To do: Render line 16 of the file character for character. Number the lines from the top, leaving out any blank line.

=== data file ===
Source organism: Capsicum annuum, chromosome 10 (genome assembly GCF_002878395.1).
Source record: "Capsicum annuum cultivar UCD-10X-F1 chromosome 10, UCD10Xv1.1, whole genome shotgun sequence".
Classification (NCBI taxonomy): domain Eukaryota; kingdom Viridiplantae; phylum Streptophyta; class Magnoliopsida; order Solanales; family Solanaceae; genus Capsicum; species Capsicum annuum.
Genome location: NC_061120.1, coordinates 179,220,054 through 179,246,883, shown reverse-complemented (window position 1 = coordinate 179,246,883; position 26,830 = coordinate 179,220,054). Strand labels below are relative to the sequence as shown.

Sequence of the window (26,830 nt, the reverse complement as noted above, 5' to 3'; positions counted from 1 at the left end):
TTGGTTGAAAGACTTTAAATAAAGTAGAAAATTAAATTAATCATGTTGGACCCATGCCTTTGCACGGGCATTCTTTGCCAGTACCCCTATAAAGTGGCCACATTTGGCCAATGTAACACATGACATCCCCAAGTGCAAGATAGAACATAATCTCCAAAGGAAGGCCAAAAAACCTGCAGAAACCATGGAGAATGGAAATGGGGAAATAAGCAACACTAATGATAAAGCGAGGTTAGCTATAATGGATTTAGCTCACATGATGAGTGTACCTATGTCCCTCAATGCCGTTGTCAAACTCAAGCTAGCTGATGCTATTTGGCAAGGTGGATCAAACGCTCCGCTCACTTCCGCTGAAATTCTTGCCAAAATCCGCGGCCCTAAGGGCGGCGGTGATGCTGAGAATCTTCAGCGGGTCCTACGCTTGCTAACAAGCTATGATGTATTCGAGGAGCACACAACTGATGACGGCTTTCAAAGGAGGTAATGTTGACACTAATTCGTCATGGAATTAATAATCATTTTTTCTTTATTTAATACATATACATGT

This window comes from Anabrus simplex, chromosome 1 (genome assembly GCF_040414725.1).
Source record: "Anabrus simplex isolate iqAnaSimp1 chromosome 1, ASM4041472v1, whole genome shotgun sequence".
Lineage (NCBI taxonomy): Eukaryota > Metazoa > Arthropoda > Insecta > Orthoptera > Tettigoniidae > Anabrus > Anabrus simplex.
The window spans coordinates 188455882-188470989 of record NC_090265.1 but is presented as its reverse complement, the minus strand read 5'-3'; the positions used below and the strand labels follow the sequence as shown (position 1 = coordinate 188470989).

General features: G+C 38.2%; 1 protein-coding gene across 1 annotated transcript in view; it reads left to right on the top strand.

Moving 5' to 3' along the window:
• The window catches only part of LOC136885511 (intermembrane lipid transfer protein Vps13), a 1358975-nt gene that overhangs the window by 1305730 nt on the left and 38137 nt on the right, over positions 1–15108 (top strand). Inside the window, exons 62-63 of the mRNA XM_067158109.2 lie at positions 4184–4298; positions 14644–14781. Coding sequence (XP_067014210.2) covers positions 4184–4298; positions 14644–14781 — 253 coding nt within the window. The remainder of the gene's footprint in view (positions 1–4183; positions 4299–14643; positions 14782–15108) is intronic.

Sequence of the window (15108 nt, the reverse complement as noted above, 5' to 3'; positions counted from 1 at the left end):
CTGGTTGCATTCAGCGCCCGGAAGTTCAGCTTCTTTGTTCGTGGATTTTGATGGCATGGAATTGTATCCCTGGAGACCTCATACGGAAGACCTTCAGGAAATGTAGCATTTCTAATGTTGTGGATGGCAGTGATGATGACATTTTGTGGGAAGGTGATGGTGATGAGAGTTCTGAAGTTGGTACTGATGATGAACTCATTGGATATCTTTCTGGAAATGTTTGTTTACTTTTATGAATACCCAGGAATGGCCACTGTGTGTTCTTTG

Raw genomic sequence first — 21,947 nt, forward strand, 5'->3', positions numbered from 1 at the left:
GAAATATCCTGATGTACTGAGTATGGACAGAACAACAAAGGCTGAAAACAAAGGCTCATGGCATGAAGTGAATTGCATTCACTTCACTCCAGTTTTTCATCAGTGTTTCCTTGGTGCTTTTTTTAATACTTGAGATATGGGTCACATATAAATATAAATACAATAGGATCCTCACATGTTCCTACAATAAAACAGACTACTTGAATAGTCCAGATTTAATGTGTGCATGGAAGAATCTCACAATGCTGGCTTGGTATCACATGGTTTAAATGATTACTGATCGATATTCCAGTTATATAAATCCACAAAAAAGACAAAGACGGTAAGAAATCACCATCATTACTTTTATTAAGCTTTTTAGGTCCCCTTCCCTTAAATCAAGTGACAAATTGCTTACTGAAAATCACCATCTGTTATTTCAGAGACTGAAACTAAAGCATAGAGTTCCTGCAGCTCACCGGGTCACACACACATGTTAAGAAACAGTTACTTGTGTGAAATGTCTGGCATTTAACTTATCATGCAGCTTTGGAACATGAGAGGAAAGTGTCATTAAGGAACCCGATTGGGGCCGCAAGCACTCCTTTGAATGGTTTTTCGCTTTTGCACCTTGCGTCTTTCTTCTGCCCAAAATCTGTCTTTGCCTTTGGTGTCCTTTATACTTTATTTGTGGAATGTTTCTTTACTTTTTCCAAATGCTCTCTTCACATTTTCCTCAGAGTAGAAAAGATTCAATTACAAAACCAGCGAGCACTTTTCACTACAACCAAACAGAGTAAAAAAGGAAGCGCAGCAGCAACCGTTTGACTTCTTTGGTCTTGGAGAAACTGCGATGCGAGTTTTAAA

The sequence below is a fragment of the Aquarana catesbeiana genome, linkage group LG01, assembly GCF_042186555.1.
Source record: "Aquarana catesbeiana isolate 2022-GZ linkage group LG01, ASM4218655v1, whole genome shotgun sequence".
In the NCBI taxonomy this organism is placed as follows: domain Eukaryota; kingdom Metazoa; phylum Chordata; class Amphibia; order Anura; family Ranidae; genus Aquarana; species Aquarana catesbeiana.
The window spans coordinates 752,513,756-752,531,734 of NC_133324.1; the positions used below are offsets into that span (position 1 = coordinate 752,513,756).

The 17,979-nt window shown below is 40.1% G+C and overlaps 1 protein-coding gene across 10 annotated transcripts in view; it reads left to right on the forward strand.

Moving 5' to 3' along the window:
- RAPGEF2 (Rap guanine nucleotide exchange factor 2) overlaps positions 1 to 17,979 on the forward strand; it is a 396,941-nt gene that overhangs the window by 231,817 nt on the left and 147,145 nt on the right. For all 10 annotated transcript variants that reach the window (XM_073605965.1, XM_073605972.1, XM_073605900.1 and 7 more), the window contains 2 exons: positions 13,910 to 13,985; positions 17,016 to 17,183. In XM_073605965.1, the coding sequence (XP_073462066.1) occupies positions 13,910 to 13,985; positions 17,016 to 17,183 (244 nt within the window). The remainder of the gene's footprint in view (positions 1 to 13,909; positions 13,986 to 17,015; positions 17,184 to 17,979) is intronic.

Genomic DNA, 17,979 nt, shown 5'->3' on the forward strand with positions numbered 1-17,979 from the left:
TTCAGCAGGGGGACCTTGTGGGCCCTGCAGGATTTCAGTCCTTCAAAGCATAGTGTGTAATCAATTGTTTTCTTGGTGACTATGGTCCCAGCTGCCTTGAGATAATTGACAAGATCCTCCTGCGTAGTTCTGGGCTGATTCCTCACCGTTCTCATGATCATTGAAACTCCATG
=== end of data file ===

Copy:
Raw genomic sequence first — 21,947 nt, forward strand, 5'->3', positions numbered from 1 at the left: